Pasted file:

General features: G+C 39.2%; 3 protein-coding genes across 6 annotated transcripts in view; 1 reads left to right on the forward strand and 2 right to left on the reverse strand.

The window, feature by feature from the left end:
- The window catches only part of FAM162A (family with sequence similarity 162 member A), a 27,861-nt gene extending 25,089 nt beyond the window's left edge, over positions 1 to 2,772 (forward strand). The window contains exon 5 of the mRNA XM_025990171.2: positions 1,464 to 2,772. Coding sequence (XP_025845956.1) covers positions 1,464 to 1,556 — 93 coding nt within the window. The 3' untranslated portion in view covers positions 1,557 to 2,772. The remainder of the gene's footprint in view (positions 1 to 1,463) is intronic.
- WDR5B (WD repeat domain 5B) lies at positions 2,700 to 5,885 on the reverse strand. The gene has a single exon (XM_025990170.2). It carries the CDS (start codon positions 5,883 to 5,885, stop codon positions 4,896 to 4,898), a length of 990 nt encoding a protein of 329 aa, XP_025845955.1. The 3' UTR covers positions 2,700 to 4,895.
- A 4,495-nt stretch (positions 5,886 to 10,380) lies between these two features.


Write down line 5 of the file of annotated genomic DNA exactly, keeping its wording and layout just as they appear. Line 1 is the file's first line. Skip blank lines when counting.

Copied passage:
- A 4,495-nt stretch (positions 5,886 to 10,380) lies between these two features.